For most Americans, the beginning of Spring now marks the one-year “anniversary” of the World Health Organization declaring the coronavirus/COVID-19 a global pandemic and the huge shakeup on how we conducted our daily lives.
Not too long ago, wearing a mask that covered our faces and noses during a quick trip to the grocery store was unimaginable, but became very necessary to limit the spread of the coronavirus.
With new coronavirus cases and deaths on the decline in the nation, a number of states have eased some indoor restrictions for restaurants, shops and schools and, in some cases, lifted them entirely.
Depending on where you live, states are likely to leave the enforcement of coronavirus mandates to cities, counties and businesses to make the best decisions for their citizens, employees, and consumers.
And, in those localities, the decision to wear a mask or not remains largely up to you.
What should you do?
Despite the lifting of mandates at the state and local level, many businesses, offices and schools still require workers, students, patients, teachers and shoppers to wear masks.
That’s a good thing because it’s important NOT to let your guard down when we’re trying to get past the coronavirus and restore some normality in our lives.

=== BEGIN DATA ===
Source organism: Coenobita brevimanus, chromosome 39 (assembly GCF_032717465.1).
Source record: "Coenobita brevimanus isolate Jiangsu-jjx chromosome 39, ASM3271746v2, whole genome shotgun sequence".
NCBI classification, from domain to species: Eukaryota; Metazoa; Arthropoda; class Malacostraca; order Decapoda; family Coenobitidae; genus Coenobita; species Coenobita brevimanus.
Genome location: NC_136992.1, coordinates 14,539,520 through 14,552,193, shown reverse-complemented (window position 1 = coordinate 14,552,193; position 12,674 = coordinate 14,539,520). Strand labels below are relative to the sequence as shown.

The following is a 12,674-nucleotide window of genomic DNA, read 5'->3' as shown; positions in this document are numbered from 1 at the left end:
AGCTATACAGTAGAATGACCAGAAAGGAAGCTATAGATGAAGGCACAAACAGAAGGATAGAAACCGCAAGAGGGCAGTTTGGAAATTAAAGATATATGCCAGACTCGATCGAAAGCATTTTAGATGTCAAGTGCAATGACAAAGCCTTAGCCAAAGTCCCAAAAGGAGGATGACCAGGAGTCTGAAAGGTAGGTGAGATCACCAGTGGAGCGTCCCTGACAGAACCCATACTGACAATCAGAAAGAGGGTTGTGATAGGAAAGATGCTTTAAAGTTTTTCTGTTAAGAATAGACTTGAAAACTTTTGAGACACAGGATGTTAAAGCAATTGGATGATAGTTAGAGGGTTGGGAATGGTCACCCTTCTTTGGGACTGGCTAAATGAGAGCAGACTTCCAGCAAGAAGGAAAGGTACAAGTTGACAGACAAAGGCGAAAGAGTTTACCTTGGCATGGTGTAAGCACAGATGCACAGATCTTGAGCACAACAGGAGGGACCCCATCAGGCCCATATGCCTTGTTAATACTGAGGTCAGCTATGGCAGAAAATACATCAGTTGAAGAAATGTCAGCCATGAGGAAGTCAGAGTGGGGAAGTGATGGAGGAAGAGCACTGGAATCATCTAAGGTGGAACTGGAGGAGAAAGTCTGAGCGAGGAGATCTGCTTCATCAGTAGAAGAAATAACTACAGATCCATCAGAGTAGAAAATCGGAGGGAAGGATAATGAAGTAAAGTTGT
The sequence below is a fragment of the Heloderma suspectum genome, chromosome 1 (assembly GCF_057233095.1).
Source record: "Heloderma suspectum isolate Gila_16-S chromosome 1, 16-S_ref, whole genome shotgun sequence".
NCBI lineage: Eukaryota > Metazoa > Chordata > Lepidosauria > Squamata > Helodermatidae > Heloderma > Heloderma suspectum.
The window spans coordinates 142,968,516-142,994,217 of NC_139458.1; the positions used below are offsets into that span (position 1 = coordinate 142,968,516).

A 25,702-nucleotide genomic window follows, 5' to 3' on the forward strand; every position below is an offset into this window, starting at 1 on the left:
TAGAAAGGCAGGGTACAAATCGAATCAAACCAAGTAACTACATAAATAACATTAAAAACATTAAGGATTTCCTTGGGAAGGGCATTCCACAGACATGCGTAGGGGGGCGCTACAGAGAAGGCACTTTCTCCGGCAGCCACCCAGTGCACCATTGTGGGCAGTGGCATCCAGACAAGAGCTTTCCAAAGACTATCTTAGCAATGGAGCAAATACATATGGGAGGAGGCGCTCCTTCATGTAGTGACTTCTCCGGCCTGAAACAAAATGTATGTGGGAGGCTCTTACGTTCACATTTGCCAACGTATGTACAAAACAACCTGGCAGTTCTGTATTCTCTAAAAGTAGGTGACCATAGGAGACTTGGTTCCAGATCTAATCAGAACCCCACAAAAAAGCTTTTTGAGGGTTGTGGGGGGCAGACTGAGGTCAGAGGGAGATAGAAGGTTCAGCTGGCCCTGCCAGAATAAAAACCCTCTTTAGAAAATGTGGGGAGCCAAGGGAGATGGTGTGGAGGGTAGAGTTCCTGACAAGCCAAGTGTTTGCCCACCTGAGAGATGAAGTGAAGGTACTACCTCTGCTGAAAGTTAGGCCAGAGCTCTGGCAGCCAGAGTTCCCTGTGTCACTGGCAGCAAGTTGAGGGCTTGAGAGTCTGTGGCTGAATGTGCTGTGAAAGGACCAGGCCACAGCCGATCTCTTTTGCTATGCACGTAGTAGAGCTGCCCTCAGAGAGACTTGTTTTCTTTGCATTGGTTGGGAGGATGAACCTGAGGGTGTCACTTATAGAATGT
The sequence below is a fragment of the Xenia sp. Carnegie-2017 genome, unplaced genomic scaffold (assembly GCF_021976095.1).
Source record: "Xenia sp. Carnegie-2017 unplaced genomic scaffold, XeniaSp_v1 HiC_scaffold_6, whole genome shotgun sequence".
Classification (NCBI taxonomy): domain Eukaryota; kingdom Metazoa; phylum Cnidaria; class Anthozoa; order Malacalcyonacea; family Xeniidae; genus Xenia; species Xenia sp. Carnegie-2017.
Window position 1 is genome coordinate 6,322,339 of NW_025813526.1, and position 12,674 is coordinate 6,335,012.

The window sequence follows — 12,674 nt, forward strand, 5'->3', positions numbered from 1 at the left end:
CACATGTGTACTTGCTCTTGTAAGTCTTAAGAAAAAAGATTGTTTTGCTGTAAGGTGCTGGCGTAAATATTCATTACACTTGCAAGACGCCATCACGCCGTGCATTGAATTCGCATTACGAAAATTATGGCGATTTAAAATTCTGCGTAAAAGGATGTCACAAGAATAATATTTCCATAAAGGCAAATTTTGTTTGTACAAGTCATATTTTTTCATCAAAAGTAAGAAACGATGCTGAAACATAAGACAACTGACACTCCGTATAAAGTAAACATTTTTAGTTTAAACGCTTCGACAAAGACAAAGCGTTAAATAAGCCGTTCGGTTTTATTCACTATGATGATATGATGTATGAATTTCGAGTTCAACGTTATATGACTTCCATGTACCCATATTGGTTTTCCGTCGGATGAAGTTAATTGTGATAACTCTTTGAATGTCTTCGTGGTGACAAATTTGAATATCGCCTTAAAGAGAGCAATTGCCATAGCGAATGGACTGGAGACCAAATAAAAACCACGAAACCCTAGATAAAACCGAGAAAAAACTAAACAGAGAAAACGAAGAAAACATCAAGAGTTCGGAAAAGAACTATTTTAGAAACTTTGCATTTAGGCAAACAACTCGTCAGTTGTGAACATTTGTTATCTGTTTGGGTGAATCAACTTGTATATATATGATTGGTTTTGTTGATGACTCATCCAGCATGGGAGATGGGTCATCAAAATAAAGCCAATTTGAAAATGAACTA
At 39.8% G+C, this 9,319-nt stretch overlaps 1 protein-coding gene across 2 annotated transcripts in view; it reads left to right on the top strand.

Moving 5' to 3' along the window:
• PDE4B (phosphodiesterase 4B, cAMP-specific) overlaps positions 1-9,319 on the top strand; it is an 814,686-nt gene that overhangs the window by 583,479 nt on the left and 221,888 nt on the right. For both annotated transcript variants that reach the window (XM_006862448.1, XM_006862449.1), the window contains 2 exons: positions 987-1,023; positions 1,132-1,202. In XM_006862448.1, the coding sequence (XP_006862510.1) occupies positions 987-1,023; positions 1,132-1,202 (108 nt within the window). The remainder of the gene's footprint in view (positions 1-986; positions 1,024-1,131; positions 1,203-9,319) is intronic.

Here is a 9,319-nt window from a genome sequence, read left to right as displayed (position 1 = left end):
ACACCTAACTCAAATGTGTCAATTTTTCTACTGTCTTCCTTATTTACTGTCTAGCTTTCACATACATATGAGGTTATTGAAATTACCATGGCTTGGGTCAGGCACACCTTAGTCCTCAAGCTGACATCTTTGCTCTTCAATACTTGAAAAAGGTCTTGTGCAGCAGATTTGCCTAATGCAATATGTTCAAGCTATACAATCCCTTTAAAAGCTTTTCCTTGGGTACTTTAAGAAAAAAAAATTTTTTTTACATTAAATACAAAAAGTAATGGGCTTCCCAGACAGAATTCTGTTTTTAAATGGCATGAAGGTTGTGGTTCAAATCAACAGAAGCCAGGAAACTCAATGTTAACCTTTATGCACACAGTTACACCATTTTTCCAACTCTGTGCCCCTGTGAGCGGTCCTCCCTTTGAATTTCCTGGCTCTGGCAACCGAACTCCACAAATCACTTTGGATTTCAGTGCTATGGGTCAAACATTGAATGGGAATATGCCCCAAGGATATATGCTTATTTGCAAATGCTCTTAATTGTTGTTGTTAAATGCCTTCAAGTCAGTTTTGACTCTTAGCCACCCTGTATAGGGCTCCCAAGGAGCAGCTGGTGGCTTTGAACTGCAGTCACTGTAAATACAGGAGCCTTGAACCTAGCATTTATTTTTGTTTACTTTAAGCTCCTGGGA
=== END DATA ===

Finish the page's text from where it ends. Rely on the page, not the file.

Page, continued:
Wearing a mask can be very important if you’re older, or have conditions like COPD, cancer and the cluster of symptoms that make up metabolic syndrome that worsen coronavirus symptoms.
In fact, wearing masks during this post-coronavirus era is a good addition to the steps we’ve recommended previously to protect you and your family’s health during the flu season.
- Protect the center of your immune system — your gut — by taking a probiotic composed of multiple strains of beneficial bacteria like EndoMune Advanced Probiotic.
- Maintain good hygiene by washing your hands often with soap and water.
- Set aside a few minutes each day for a little exercise.
- Create a workable sleep schedule and stick to it.
- Make sure you’re eating a more diverse diet full of whole foods that are low in sugar and higher in dietary fiber.
Even as a trio of coronavirus vaccines circulate across America, keeping your immune system strong should be the center of your personal strategy to stay healthy.
For now, wearing a mask, in addition to following this simple immune system checklist, will do so much good to help us move past the coronavirus and get back to living the social parts of our lives with our loved ones nearby and far away.
Facts and findings are always being updated on the status of the coronavirus/COVID-19 pandemic. For the most updated advisories on the COVID-19/coronavirus, visit CDC.org (https://www.cdc.gov/coronavirus/2019-ncov/index.html).